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15 July 2018

HOK’s Will Jenkinson Contributes Guest Column on Trends Shaping Airports

Will Jenkinson, Chicago-based regional leader of Aviation + Transportation, describes trends shaping airports.

Excerpted from RE Journals:

Here are five transformations influencing the future of airports across the globe, ultimately enhancing the traveler and worker experience.

1. Spotlighting local culture and values

The earliest cities were organized around avenues connecting plazas and piazzas. New and rejuvenated airport terminals now plan their gate concourses as avenues—thoroughfares dotted by local business, connecting the plaza, or “marketplace.” After all, millions of people pass through these spaces each year and they are becoming the airport’s modern equivalent of a pedestrian city. Concessions are starting to become emblematic of regionalized culinary scenes—this is already the case in San Francisco, Denver and Munich, for instance. Cultural elements are emerging as well, reflecting the interests of the civic region served by the airport.

This approach to regional design has been most successful when the travelers’ entire journey, into and through the airport, has been considered, such as at Long Beach Airport. The Californian airport modernization project combined clean design elements to update the old Art Deco terminal while incorporating elements of Hollywood.

2. Integrated security and passenger processing

Approaching two decades since 9/11, the testing and experimentation with the way the entire check-in, security checkpoint and boarding processes are organized and optimized continues. Instead of disparate processes, evolving technologies like biometrics, Internet of Things (IoT) and big data are creating a more efficient, tightly integrated and automated process. Opportunities to greatly improve security and passenger experience, while simultaneously reducing costs, are taking shape.

Data collection will assist airports in learning how travelers and other users move through the terminal and where they dwell. By identifying potential pinch points, terminal operators and airlines can optimize the passenger experience and maximize non-aeronautical revenues. The IoT will be used for baggage and passenger tracking throughout the journey, reducing stress, as travelers will know where their luggage is at each leg of the trip.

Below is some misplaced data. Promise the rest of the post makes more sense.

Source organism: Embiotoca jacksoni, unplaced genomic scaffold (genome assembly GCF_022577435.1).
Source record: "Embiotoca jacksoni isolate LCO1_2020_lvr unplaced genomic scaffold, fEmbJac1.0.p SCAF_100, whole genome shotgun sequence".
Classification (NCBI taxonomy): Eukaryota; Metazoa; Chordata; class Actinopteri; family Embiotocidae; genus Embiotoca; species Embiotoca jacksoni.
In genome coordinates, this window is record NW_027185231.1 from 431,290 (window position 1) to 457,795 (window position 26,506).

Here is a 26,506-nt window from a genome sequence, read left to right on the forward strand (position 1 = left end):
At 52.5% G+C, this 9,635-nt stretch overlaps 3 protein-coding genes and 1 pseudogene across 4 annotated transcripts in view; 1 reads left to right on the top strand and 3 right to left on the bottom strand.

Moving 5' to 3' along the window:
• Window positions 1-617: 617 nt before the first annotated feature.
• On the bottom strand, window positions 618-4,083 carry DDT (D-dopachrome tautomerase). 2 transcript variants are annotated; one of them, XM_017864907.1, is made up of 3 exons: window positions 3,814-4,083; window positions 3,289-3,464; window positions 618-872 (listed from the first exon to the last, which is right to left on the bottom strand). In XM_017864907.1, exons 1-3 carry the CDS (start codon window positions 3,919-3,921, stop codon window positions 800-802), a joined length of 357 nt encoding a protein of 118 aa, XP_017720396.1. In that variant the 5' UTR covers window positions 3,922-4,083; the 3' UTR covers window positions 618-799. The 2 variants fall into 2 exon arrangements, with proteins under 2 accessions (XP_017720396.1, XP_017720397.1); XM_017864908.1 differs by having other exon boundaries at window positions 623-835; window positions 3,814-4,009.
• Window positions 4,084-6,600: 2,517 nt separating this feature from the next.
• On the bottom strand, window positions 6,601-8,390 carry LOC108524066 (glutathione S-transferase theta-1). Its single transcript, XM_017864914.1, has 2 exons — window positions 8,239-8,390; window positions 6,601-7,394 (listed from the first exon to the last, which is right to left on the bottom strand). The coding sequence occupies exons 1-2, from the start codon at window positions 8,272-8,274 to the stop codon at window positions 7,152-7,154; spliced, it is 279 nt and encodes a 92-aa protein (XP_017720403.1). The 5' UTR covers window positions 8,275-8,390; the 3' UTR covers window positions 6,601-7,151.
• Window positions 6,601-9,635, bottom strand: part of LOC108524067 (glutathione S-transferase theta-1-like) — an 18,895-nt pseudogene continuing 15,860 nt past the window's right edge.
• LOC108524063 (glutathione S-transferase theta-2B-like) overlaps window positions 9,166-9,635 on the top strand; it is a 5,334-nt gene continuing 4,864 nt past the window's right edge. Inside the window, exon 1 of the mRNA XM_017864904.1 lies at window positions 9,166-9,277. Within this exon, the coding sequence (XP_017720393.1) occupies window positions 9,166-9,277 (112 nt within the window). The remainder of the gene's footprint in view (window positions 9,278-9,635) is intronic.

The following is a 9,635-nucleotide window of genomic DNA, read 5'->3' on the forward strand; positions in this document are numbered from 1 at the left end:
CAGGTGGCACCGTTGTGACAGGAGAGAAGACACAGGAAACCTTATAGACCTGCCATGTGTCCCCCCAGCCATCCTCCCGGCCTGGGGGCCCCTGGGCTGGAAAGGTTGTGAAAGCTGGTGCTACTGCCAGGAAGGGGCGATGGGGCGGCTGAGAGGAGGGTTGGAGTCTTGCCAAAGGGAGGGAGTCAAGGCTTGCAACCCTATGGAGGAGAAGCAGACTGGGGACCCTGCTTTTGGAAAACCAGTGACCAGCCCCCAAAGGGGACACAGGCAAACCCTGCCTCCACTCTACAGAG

3. Transit designed to connect

Just as autonomous vehicles will change how we get around our cities, we will witness new ways of moving people and deliveries around the airport. As airports continue to expand and grow, we will begin to see more autonomous vehicles carrying travelers around these “airport cities” and streamline the travel experience.

Interconnectivity between the commercial districts of cities and airports will improve. High-speed rail is being touted as a solution for reducing airport travel time and carbon emissions in a number of cities, and our aging population will need this help to navigate airports and cities. High-speed rail will also provide an alternative to crowded public transportation and gridlocked traffic that continues to be the bane of traveler experience.

4. Outdoor and green spaces

Today, when a traveler passes through the entrance to an airport, they often don’t come into contact with the outdoors again until they arrive at their destination. Travelers are ushered from one climate-controlled space to the next, ending at a gate boarding bridge, then onto the aircraft. And then all of it again, in reverse. This experience often includes a long-haul international flight in between. Airports also have tens of thousands of employees without access to green space.

However, growing commitments to wellness will drive change here. Future airports, especially those in mild climates, will increasingly integrate outdoor spaces and pocket gardens within secure areas of terminals. We’re seeing this already with Heathrow Airport’s Terminal 3, which has a landscaped space, sheltered by a large canopy that functions similar to a grand civic plaza and at Long Beach Airport, where travelers experience an open-air meet-and-greet plaza, garden, wooden boardwalks and a patio.

5. A place for fitness and wellness activity

For a disproportionately large number of travelers, air travel today means sacrificing fitness, sitting for hours on end, and eating junk food. Between emerging healthy concessions and dedicated yoga and fitness spaces, airports are starting to embrace a role in promoting wellness, health, even relaxation.

We anticipate the integration of boutique fitness studios, gyms and even on-demand trainers so travelers can maximize layovers and never have to miss their favorite HIIT cardio workouts.

The new Terminal B at New York City’s LaGuardia Airport embraces many of these trends. The terminal incorporates an outdoor balcony with a panoramic view of the NYC skyline, access to children’s play walls and other amenities, while bridges that interconnect the terminal building with the concourses also have exciting exterior views. Regional in its design, and rational in its planning, the new Terminal B at LaGuardia Airport, a product of public-private partnership (P3) delivery, has been crafted with almost all of the emerging experiential trends noted above. It stands as an example of the new 21st century approach to terminal planning and design.

RE Journals